Animal Man #0 (Published by DC Comics; Review by Jake Baumgart; 'Rama Rating: 9 out of 10): When contrasted with Swamp Thing, Animal Man can be a lot of fun. Sure, they both inhabit the same world of Rot and talking spooky totems, but Buddy Baker can be such a human presence among these things that it adds some much-needed levity. It’s great to see the very normal Buddy in this world of life and death and Jeff Lemire nails this characteristic. Steve Pugh does a great job keeping up and his otherworldly characters can’t be beat. However, some figures may feel a bit awkward. It might seem like a burden to read this book alongside Swamp Thing if you haven’t started already, but it’s totally worth it.
X-Factor #243 (Published by Marvel Comics; Review by Patrick Hume; 'Rama Rating: 7 out of 10): Despite her long history with the X-Men, Polaris has never had quite the same cachet with fans, or writers, as some of the other X-women. Maybe it's due to her duplicate power-set, her lack of a signature story arc, her inconsistent personality, or the fact that she's often been defined by her relationships with Havok and her biological father, Magneto. Here, though, Peter David does what he can to make Polaris a more interesting figure in her own right, burdening her with a dark secret that helps to explain her well-documented mental instability. My concern, however, is that this element will come to define the character's present and future, rather than just informing it. The art is solid, keeping the dialogue-focused story visually interesting, though facial expressions and gestures are at times too exaggerated or cartoony.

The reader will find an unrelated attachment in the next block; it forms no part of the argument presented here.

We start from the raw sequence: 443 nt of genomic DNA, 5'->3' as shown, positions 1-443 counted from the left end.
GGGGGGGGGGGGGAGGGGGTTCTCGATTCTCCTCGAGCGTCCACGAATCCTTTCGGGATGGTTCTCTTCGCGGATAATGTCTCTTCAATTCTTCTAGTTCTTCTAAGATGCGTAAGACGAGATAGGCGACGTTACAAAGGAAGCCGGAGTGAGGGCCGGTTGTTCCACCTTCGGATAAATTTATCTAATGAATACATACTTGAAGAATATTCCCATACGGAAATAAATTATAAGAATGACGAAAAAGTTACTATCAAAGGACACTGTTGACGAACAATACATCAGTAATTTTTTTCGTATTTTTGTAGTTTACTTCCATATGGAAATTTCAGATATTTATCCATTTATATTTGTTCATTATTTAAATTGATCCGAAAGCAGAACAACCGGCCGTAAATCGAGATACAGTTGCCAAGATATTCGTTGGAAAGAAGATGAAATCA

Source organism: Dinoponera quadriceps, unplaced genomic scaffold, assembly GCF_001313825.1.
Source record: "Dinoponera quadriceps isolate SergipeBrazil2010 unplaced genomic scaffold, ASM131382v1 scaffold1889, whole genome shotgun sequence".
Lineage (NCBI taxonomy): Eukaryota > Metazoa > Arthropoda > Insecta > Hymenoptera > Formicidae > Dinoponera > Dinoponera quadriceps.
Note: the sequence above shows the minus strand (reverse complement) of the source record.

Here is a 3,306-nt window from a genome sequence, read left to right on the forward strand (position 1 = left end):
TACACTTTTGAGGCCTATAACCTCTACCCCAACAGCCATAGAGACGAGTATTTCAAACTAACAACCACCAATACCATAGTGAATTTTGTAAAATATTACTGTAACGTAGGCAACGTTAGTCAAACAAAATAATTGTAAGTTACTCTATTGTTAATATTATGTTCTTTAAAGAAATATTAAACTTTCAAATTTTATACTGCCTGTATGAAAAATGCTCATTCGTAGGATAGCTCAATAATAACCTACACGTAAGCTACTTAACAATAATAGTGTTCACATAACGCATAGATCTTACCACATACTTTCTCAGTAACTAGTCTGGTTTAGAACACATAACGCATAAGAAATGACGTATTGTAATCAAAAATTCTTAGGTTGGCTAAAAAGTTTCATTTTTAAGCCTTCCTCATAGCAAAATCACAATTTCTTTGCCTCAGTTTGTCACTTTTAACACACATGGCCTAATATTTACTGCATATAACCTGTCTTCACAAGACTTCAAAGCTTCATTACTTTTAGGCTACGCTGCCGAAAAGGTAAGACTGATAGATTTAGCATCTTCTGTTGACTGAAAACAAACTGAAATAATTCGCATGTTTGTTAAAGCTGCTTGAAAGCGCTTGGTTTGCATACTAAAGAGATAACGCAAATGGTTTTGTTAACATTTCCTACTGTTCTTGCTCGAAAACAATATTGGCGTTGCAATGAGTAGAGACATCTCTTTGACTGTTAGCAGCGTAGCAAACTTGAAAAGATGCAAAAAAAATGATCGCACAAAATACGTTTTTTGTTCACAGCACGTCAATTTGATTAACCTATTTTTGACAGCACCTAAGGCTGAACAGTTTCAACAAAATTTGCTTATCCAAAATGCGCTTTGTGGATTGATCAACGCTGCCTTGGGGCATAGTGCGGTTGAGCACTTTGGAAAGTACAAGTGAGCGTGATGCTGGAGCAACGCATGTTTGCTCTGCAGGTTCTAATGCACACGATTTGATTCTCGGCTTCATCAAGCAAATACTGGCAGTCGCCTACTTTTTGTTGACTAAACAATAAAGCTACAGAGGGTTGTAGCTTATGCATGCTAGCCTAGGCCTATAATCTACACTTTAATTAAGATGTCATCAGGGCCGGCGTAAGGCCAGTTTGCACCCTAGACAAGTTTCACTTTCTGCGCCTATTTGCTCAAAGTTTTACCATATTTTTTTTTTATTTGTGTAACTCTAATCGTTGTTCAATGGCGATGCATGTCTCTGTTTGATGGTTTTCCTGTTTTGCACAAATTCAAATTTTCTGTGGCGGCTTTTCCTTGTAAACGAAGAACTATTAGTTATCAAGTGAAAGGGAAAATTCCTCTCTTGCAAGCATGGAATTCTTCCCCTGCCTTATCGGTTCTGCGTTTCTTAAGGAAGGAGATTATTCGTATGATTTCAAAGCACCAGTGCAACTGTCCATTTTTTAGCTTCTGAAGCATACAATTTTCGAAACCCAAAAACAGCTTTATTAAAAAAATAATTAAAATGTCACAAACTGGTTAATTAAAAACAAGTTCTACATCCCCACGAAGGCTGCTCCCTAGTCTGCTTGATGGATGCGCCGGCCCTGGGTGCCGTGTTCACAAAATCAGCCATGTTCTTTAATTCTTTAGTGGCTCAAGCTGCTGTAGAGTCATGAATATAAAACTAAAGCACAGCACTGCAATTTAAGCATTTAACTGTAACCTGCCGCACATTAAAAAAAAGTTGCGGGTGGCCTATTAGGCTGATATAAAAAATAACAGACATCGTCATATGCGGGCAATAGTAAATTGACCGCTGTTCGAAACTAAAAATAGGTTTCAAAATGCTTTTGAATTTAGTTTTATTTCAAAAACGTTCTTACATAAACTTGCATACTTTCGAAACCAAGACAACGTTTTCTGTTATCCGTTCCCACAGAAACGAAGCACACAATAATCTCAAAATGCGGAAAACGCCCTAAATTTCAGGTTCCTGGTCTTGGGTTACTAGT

Detective Comics #0 (Published by DC Comics; Review by Jake Baumgart) 'Rama Rating: 6 out of 10 Although it’s somewhat comforting to see Tony Daniel penciling a Batman book again, it’s too bad it has to be on Detective Comics #0. Somewhere between the broad strokes of Bruce Wayne’s training, he trains with a Zen warrior who lives in Japan with a few typical, tragic, archetypes. The characterization and conflict is lost in the pages. This is to the rapid pacing of the story. It feels as though, with time, this might have been an acceptable addition to the pre-Batman canon. However, the conflict is broadcast too far in advance and a bit too clumsily to be enjoyable. If Detective Comics #0 was supposed to fill in the early Batman years, it didn’t add much.